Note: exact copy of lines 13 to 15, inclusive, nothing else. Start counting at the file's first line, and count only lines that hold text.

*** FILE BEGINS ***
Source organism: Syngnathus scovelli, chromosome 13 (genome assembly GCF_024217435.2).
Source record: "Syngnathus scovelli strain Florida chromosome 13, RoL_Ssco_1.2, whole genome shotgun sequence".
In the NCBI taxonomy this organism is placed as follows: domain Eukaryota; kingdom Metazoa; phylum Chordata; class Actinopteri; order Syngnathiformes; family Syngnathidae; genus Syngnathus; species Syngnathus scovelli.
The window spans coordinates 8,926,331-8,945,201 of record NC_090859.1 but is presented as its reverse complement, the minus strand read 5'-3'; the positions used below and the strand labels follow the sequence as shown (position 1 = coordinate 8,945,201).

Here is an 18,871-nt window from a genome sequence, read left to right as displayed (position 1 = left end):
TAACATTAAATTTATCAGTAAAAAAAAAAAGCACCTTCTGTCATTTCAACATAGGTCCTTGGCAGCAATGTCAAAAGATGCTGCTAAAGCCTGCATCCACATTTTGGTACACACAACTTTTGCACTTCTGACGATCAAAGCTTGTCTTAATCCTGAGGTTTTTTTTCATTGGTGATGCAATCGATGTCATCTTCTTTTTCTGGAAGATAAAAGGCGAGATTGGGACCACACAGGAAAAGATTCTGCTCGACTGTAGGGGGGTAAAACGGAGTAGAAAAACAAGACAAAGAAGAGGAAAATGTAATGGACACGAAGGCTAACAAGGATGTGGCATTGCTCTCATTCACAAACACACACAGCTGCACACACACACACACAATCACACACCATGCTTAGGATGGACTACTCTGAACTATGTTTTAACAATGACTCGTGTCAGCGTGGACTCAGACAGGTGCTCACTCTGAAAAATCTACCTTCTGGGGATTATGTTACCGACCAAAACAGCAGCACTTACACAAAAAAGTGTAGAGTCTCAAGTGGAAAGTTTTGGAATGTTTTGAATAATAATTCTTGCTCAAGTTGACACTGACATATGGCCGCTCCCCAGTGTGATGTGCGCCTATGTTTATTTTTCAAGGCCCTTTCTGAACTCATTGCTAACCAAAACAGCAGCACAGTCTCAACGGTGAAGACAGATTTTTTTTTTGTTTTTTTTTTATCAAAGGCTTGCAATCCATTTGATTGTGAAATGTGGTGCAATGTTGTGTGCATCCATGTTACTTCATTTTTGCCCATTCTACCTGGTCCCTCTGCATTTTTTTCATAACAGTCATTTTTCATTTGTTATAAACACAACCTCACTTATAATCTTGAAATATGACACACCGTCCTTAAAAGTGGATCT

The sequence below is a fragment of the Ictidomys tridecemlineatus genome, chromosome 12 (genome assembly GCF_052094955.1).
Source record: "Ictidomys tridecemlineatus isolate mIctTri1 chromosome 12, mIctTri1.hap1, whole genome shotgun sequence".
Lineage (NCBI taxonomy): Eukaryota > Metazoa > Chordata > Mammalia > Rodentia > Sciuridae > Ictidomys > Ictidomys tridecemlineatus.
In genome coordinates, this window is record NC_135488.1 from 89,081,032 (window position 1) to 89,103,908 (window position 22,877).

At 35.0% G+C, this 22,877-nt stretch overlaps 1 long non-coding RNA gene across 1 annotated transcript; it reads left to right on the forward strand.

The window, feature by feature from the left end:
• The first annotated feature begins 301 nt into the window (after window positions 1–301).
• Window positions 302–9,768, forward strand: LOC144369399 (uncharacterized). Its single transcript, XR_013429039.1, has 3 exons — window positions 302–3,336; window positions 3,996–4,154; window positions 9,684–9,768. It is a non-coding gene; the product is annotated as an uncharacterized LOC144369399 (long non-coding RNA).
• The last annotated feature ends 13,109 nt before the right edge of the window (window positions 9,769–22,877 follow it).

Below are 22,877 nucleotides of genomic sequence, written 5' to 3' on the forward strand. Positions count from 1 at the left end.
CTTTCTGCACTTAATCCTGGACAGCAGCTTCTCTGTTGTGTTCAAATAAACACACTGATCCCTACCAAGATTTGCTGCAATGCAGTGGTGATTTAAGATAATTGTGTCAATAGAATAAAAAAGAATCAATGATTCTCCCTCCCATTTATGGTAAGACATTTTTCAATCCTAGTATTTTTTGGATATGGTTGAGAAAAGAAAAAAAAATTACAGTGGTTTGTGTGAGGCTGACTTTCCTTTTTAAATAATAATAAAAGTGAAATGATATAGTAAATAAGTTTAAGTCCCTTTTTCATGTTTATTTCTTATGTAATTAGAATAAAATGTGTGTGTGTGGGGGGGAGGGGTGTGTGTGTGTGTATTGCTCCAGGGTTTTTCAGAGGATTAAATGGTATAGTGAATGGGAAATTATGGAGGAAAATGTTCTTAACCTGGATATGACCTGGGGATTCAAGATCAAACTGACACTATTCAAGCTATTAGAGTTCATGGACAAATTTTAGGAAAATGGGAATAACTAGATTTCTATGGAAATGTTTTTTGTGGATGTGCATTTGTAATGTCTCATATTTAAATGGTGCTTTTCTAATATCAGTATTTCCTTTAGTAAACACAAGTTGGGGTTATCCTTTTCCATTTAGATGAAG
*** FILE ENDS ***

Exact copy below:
• The first annotated feature begins 301 nt into the window (after window positions 1–301).
• Window positions 302–9,768, forward strand: LOC144369399 (uncharacterized). Its single transcript, XR_013429039.1, has 3 exons — window positions 302–3,336; window positions 3,996–4,154; window positions 9,684–9,768. It is a non-coding gene; the product is annotated as an uncharacterized LOC144369399 (long non-coding RNA).
• The last annotated feature ends 13,109 nt before the right edge of the window (window positions 9,769–22,877 follow it).